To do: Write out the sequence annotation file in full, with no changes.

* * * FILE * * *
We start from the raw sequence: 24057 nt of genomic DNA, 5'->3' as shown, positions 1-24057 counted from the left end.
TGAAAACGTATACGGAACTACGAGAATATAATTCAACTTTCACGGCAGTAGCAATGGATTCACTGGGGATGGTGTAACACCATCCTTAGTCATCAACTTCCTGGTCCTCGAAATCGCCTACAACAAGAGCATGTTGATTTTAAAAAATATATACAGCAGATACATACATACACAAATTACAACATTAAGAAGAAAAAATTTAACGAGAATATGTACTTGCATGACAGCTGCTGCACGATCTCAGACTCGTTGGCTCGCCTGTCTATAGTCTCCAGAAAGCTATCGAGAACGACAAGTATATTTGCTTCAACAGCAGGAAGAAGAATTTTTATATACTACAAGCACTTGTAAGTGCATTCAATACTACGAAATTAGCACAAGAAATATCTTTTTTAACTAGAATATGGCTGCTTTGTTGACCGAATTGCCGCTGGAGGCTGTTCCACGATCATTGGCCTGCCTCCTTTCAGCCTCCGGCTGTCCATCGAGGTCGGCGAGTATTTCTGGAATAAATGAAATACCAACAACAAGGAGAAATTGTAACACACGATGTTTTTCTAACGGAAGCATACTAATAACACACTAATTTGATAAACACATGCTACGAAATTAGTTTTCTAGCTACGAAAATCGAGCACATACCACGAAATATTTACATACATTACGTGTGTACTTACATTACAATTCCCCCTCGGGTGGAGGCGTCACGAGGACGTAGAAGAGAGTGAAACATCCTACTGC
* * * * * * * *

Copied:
We start from the raw sequence: 24057 nt of genomic DNA, 5'->3' as shown, positions 1-24057 counted from the left end.
TGAAAACGTATACGGAACTACGAGAATATAATTCAACTTTCACGGCAGTAGCAATGGATTCACTGGGGATGGTGTAACACCATCCTTAGTCATCAACTTCCTGGTCCTCGAAATCGCCTACAACAAGAGCATGTTGATTTTAAAAAATATATACAGCAGATACATACATACACAAATTACAACATTAAGAAGAAAAAATTTAACGAGAATATGTACTTGCATGACAGCTGCTGCACGATCTCAGACTCGTTGGCTCGCCTGTCTATAGTCTCCAGAAAGCTATCGAGAACGACAAGTATATTTGCTTCAACAGCAGGAAGAAGAATTTTTATATACTACAAGCACTTGTAAGTGCATTCAATACTACGAAATTAGCACAAGAAATATCTTTTTTAACTAGAATATGGCTGCTTTGTTGACCGAATTGCCGCTGGAGGCTGTTCCACGATCATTGGCCTGCCTCCTTTCAGCCTCCGGCTGTCCATCGAGGTCGGCGAGTATTTCTGGAATAAATGAAATACCAACAACAAGGAGAAATTGTAACACACGATGTTTTTCTAACGGAAGCATACTAATAACACACTAATTTGATAAACACATGCTACGAAATTAGTTTTCTAGCTACGAAAATCGAGCACATACCACGAAATATTTACATACATTACGTGTGTACTTACATTACAATTCCCCCTCGGGTGGAGGCGTCACGAGGACGTAGAAGAGAGTGAAACATCCTACTGC